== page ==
Latin America & Caribbean

Guillermo Zuloaga, critic of Venezuela president, in US

President Hugo Chavez on 6 June 2010
Image caption Hugo Chavez insists the case against Mr Zuloaga is not politically motivated

A fugitive critic of the Venezuelan government, Guillermo Zuloaga, has appeared in the US to denounce what he says is political persecution.

Mr Zuloaga owns Globovision, the only television channel to remain openly critical of the government.

He went into hiding in Venezuela last month after the authorities ordered his arrest for alleged profiteering.

He has now appeared in Washington at the inter-American commission for human rights.

"We have come to find the justice we cannot find in Venezuela," Mr Zuloaga said in an interview with Globovision from outside the commission.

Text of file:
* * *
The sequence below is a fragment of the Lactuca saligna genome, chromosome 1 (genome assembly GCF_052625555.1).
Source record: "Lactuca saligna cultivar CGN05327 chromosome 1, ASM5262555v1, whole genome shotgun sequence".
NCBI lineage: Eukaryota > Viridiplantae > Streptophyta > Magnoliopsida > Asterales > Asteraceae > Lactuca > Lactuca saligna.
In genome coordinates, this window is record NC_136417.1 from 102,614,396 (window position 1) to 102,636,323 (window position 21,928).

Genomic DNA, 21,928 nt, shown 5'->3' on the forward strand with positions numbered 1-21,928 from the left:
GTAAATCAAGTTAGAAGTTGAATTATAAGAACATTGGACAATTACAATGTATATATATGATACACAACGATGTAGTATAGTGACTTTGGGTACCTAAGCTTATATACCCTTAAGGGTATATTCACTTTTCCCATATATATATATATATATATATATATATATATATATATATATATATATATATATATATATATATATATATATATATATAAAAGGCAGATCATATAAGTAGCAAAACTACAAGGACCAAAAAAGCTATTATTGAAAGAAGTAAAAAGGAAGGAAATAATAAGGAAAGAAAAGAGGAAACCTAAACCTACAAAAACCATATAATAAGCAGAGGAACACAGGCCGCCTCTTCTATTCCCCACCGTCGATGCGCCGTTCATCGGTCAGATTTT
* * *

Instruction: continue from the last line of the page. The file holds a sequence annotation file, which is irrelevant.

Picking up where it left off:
"Let them come here and prove that we have committed any crime".

'Not political'

Police began searching for Mr Zuloaga and his son a month ago after they were charged with illegal profiteering by hoarding cars for sale in two businesses they own.

The Venezuelan government insists the case against him is not politically motivated.

President Chavez has previously accused Globovision of supporting a coup attempt against him in 2002.

Mr Zuloaga, a millionaire businessman, is one of the highest profile opposition figures in Venezuela.

He said he would continue to speak out against the government.

"I reassure our viewers that I will not rest for a single moment in the defence of the principles and values of our country", he said.

The opposition say the charges against him are part of a wider effort by Mr Chavez's government to gag the media.

Six other private television stations were made to stop broadcasting in January for breaking a law on broadcasting government information, and radio stations have also been forced off air.

But the government says the regulations were designed to make Venezuela's media more democratic and representative.

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